# Is electron capture partially responsible for matter decay?

Sorry for the very likely ill-posed question. I have lately started reading a lot about quantum physics and the nature of electrons and I read about a phenomenon known as "electron capture" which can happen with a finite probability when an electron "finds" itself within the nucleus volume.

If an electron capture converts a proton and an electron into a neutron plus the emission of an electron neutrino, does this mean that all matter can "decay" with time?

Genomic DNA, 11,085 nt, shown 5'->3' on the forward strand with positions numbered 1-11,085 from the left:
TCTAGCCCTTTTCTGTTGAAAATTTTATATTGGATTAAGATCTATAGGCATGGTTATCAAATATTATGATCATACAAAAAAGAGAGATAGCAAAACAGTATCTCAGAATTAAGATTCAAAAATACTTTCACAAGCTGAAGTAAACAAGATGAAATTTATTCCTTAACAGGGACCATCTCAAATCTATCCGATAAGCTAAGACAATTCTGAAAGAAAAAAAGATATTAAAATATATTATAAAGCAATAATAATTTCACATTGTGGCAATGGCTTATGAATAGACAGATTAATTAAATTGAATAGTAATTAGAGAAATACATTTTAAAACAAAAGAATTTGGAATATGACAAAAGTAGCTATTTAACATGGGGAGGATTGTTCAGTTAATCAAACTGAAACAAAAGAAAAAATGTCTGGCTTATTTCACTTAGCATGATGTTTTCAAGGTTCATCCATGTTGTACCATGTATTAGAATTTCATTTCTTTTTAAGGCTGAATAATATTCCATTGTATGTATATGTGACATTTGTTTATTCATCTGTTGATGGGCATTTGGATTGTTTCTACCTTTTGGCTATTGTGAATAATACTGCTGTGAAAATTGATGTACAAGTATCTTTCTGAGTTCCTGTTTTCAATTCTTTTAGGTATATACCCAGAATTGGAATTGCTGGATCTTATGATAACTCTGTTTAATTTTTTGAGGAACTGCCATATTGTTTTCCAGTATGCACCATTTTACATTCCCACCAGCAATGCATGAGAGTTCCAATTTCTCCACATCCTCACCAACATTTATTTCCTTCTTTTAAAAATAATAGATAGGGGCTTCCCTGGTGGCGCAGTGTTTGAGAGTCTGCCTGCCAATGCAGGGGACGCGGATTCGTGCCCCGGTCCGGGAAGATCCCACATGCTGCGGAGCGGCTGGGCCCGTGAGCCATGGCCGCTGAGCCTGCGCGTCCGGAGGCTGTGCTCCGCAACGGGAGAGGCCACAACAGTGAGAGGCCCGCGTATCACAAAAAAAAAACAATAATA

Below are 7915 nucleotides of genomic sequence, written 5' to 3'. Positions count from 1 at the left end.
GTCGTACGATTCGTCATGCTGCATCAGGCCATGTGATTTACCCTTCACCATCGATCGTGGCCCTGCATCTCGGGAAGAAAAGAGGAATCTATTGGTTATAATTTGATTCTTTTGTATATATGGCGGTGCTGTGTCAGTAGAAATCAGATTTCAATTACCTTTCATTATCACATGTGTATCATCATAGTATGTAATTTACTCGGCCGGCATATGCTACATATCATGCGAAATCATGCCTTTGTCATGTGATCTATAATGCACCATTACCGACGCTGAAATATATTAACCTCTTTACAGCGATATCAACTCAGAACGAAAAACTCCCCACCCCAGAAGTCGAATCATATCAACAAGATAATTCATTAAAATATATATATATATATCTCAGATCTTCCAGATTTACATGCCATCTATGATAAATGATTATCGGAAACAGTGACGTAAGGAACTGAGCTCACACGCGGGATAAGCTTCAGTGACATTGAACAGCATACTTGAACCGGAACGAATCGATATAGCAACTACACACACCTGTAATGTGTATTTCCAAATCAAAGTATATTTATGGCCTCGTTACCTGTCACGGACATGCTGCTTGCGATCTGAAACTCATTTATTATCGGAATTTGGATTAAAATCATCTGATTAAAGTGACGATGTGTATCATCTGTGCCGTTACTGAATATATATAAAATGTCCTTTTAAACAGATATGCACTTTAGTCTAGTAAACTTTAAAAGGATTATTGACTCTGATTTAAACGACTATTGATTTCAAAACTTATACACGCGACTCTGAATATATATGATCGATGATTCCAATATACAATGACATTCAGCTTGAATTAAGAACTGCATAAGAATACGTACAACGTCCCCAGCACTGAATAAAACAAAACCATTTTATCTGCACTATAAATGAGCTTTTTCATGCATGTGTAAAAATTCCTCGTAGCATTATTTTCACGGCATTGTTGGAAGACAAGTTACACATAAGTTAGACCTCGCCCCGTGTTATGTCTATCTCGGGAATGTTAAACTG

I hope my question is clear enough for someone more expert than me to answer it. Thank you again for your time!

• Electron capture only can happen when energetically favorable. For any stable isotope it isn’t. – Jon Custer Sep 2 '19 at 20:26
• Electron capture happens only to atoms whose nuclei have "too many" protons (as compared to the number of neutrons). – Thomas Fritsch Sep 2 '19 at 20:34

$$^{26}_{13}Al + e^{−} \rightarrow ^{26}_{12}Mg$$